A concern about hopped distillates which can be explored (with self control not to drink it all!) is whether they change markedly over time which might be a reason they have never been common to the market. Hops are so magical an aroma that you would think every major gin distiller has explored them but perhaps taken a pass due to consumer notions of the stability of distillates. Certain hop distillates explored during development of this exercise have sat around longer than a year and some varietals seem to have lost aroma though age-ability trials were never set up systematically so no conclusions can be drawn for sure. There is also unexplored concerns whether the compound responsible for skunking beer is volatile and could effect a hop distillate stored in clear bottles. Supply chain management is much different than it used to be and with a more educated consumer base, there might now be room for a hopped distillate with a best by date.

The recipe tries to present an elegant starting point for hop aroma that works for nearly every varietal, but if the goal is to learn more about terpene management it may make sense to distill a concentrate, lower the proof, patiently separate the terpenes, re-distill, blend down with plain gin, then re-introduce the terpenes while doing stability tests.


500 mL dry gin (Seagram’s)

8 g hops (Cascade is a good place to start, but experiment with numerous types)

Mix and re-distill together on high reflux until the thermometer on the still reads 93.33°C. Going past 93.33°C may result in a cloudy distillate for other reasons.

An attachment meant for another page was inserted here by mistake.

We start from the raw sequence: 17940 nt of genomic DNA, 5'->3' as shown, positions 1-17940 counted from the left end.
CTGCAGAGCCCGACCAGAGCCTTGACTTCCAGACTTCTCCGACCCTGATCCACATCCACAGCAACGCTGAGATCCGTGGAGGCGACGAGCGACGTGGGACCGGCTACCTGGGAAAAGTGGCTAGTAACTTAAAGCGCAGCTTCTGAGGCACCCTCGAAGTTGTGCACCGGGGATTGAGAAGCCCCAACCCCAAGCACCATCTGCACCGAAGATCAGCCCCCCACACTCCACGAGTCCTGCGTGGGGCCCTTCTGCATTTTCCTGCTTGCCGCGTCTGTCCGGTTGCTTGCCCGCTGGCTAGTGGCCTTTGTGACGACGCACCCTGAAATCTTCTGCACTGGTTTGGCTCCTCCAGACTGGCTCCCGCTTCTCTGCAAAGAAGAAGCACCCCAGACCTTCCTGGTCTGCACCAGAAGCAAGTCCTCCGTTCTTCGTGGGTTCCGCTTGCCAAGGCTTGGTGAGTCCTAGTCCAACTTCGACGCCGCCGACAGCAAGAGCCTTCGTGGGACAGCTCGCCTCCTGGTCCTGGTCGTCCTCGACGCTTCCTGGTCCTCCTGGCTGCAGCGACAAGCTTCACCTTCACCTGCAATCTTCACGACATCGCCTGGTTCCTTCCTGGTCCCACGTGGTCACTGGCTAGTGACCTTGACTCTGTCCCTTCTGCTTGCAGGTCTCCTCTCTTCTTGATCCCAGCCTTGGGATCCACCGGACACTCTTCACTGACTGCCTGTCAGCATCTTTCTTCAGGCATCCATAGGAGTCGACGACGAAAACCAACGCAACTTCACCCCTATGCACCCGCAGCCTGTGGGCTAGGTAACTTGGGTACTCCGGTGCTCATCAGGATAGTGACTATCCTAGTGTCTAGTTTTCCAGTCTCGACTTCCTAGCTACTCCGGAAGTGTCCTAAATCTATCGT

Using your hydrometer re-cut the distillate to your desired proof (recommended 80-90).

Hops vary in the potency of their aroma. If the hop distillate is too aromatic it can always be diluted with more plain gin.

It may also be rewarding to collect the product one ounce at a time in small canning jars then dilute them one at a time from the beginning into the first half of the hearts to reduce the proof by 50%. This will illustrate how the first fractions louche. The distillate can slowly be married from the back to the front exploring the sensory contribution of each re-introduced fraction.


I.P.A. → I.P.C. (Imperial Pegu Club)

1.5 oz. Cascade hopped gin

.75 oz. triple-sec

.75 oz. lime juice

dash Angostura bitters


hopped Negroni

1 oz. Pacific Jade hopped gin

1 oz. sweet vermouth

1 oz. Campari

expressed oil of grapefruit peel


hopped Gin Fizz

1.5 oz. Chinook hopped gin

.75 oz. lemon juice

.75 oz. simple syrup (1:1)

top with soda water

Distiller’s Workbook exercise 14 of 15

[This recipe is the accumulation of many years of playing around and connecting the dots. It will likely make your head spin at first but give it a try. Please, if you have any criticism, leave a comment.]

Fernet Aromatized Maraschino Cherries

Distillers can do more than just make distillates and this exercise explores some of the possibilities. Here we are going to make a modern and very much in vogue version of the alcohol preserved maraschino cherry as well as propose some ways to deepen involvement and eventually refine the process. The exercise will have no explicit recipe because the inputs are so dynamic but rather just guidelines and formulas that never extend beyond simple algebra and can be followed to give a rewarding product.

Lots of research has been done on manipulating cherries, and believe it or not, there is even a one credit course at Oregon State University on the production of non-alcoholic maraschino cherries. The OSU course explores the tricky and certainly novel, but slightly gross process of brining the cherries which will be contrasted with the alternate process used in the exercise.

The often lamented cherries described in the OSU course are brined with preservative sulfites and have their texture enhanced by calcium chloride but that is not the only way to skin the cat. Another exemplary cherry is the Cerise au Soleil of Provence which is relatively minimal in intervention and uses alcohol as the primary preservative. Translated as cherry of the sun, they are aged in jars for the duration of the summer on a clay roof top in the countryside. Alcohol preserved cherries require a fair degree of treatment but nowhere near as much as non-alcoholic versions.